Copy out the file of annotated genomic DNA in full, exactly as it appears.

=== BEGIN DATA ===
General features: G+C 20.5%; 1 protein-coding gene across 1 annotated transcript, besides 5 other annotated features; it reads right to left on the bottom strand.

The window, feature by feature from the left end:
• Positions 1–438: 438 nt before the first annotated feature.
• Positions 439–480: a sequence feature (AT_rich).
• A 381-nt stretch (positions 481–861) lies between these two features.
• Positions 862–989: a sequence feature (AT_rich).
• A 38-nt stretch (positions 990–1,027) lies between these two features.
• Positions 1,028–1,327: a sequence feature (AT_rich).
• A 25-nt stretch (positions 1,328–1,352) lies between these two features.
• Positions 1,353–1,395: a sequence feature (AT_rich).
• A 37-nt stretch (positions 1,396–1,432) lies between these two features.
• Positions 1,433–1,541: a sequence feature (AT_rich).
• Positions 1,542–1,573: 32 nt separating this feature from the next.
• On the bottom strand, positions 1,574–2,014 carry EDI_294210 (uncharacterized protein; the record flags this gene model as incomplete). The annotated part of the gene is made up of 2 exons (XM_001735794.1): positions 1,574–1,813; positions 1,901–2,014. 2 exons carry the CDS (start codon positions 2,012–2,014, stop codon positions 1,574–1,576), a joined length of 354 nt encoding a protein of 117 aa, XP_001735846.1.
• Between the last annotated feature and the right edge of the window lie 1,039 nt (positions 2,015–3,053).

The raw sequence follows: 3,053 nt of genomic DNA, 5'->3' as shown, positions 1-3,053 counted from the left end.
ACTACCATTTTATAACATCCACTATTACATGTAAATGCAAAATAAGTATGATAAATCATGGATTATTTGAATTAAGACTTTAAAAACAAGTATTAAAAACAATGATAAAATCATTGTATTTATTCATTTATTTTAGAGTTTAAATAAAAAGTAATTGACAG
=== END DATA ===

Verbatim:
General features: G+C 20.5%; 1 protein-coding gene across 1 annotated transcript, besides 5 other annotated features; it reads right to left on the bottom strand.

The window, feature by feature from the left end:
• Positions 1–438: 438 nt before the first annotated feature.
• Positions 439–480: a sequence feature (AT_rich).
• A 381-nt stretch (positions 481–861) lies between these two features.
• Positions 862–989: a sequence feature (AT_rich).
• A 38-nt stretch (positions 990–1,027) lies between these two features.
• Positions 1,028–1,327: a sequence feature (AT_rich).
• A 25-nt stretch (positions 1,328–1,352) lies between these two features.
• Positions 1,353–1,395: a sequence feature (AT_rich).
• A 37-nt stretch (positions 1,396–1,432) lies between these two features.
• Positions 1,433–1,541: a sequence feature (AT_rich).
• Positions 1,542–1,573: 32 nt separating this feature from the next.
• On the bottom strand, positions 1,574–2,014 carry EDI_294210 (uncharacterized protein; the record flags this gene model as incomplete). The annotated part of the gene is made up of 2 exons (XM_001735794.1): positions 1,574–1,813; positions 1,901–2,014. 2 exons carry the CDS (start codon positions 2,012–2,014, stop codon positions 1,574–1,576), a joined length of 354 nt encoding a protein of 117 aa, XP_001735846.1.
• Between the last annotated feature and the right edge of the window lie 1,039 nt (positions 2,015–3,053).

The raw sequence follows: 3,053 nt of genomic DNA, 5'->3' as shown, positions 1-3,053 counted from the left end.
ACTACCATTTTATAACATCCACTATTACATGTAAATGCAAAATAAGTATGATAAATCATGGATTATTTGAATTAAGACTTTAAAAACAAGTATTAAAAACAATGATAAAATCATTGTATTTATTCATTTATTTTAGAGTTTAAATAAAAAGTAATTGACAG